Key Internet Institutions Ditch US Leadership; Brazil To Host Global Summit To Draw Up New Governance Model
from the payback-time dept
Here's a hugely important story that brings together three major threads. First, the continuing wrangling over the form that Internet governance should take. Second, the fact that NSA's massive surveillance operations around the world have included economic espionage. And third, Brazil's increasingly angry reaction to that spying. As a post from the Internet Governance Project explains:
the Directors of all the major Internet organizations -- ICANN, the Internet Engineering Task Force, the Internet Architecture Board, the World Wide Web Consortium, the Internet Society, all five of the regional Internet address registries -- turned their back on the US government. With striking unanimity, the organizations that actually develop and administer Internet standards and resources initiated a break with 3 decades of U.S. dominance of Internet governance.
Those directors have issued what they call the "Montevideo Statement on the Future of Internet Cooperation," which includes the following:
They called for accelerating the globalization of and functions, towards an environment in which all stakeholders, including all governments, participate on an equal footing.
That's a fairly clear call for the US to relinquish its dominant role. Another section hints at why this is happening now:
They expressed strong concern over the undermining of the trust and confidence of Internet users globally due to recent revelations of pervasive monitoring and surveillance.
But this isn't just some vague but meaningless statement of annoyance: those involved have already started working on ways to replace current structures, as this story on the news24.com site reports:
Brazil, which has slammed massive US electronic spying on its territory, said on Wednesday it would host a global summit on internet governance in April.
Once again, we see the NSA's reckless disregard for the consequences of its global surveillance -- far beyond what could be regarded as reasonable or proportionate -- is now having massive adverse effects on America's standing and influence in the world. The Internet Governance Project post puts it well:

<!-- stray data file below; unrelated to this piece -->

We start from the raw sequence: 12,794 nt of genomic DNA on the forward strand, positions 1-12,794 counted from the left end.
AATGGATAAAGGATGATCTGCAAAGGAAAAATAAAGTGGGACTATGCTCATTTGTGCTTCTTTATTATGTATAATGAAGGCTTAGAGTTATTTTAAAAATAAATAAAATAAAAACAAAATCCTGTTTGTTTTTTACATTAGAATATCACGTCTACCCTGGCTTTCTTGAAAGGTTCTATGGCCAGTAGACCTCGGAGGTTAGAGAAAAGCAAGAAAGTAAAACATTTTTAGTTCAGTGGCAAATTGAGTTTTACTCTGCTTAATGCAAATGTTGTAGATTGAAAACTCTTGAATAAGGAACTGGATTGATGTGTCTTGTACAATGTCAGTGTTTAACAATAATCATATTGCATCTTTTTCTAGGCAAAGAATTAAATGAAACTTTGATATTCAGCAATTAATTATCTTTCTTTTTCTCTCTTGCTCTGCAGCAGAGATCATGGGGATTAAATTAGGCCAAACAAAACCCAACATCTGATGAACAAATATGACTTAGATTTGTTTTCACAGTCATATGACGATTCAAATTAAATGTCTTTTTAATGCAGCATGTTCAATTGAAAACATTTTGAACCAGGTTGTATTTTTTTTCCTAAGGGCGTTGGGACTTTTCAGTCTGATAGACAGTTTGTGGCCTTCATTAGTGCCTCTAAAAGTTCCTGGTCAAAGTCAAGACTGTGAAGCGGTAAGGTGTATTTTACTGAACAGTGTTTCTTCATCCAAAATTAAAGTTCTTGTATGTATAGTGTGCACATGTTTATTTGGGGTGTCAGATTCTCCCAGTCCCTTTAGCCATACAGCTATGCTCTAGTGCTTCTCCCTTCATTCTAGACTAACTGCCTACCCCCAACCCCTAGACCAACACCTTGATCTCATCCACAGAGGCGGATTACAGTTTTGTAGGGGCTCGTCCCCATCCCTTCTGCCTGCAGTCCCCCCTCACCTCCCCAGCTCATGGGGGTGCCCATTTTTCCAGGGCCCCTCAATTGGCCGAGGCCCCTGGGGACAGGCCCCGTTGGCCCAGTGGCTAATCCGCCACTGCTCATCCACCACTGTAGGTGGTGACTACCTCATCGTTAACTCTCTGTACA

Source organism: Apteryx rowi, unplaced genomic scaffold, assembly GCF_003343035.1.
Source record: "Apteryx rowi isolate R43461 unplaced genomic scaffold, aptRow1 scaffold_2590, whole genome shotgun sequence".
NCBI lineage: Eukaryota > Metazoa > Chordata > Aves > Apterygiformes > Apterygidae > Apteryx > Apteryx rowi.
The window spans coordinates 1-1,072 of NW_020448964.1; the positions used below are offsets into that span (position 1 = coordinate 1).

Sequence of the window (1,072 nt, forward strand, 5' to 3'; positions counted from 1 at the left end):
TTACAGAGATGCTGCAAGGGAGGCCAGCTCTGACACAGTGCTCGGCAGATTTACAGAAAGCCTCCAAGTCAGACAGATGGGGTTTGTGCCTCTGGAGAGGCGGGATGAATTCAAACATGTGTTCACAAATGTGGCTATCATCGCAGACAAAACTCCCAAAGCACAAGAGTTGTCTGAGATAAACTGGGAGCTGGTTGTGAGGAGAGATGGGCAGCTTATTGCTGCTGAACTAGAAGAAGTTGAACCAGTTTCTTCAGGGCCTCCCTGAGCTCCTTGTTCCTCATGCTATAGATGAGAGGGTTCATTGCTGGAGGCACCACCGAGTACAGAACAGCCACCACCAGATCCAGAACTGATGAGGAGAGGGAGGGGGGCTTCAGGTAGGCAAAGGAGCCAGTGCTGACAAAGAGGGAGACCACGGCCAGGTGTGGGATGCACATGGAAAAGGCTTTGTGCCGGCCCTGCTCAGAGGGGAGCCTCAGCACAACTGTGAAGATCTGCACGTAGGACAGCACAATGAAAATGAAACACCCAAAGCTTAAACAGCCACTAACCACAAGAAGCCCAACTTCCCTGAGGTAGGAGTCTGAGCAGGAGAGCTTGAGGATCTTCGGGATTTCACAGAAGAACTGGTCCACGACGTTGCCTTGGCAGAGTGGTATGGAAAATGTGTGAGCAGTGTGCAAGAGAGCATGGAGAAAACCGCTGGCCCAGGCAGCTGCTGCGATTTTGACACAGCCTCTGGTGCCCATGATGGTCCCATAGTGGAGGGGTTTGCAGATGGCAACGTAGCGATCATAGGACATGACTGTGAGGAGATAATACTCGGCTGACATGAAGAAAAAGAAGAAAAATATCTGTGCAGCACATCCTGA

President Dilma Rousseff made the announcement after conferring in Brasilia with Fadi Chehade, chief executive of the Internet Corporation for Assigned Names and Numbers (Icann).
"We have decided that Brazil will host in April 2014 an international summit of governments, industry, civil society and academia" to discuss Brazil's suggestions for upgrading Internet security, Rousseff said on Twitter.
Make no mistake about it: this is important. It is the latest, and one of the most significant manifestations of the fallout from the Snowden revelations about NSA spying on the global Internet. It's one thing when the government of Brazil, a longtime antagonist regarding the US role in Internet governance, gets indignant and makes threats because of the revelations. And of course, the gloating of representatives of the International Telecommunication Union could be expected. But this is different. Brazil's state is now allied with the spokespersons for all of the organically evolved Internet institutions, the representatives of the very "multi-stakeholder model" the US purports to defend. You know you've made a big mistake, a life-changing mistake, when even your own children abandon you en masse.
And before anyone tries to blame this latest development on Snowden, let's be clear that the problem is not that this activity has been revealed, but that the NSA was doing it in the first place.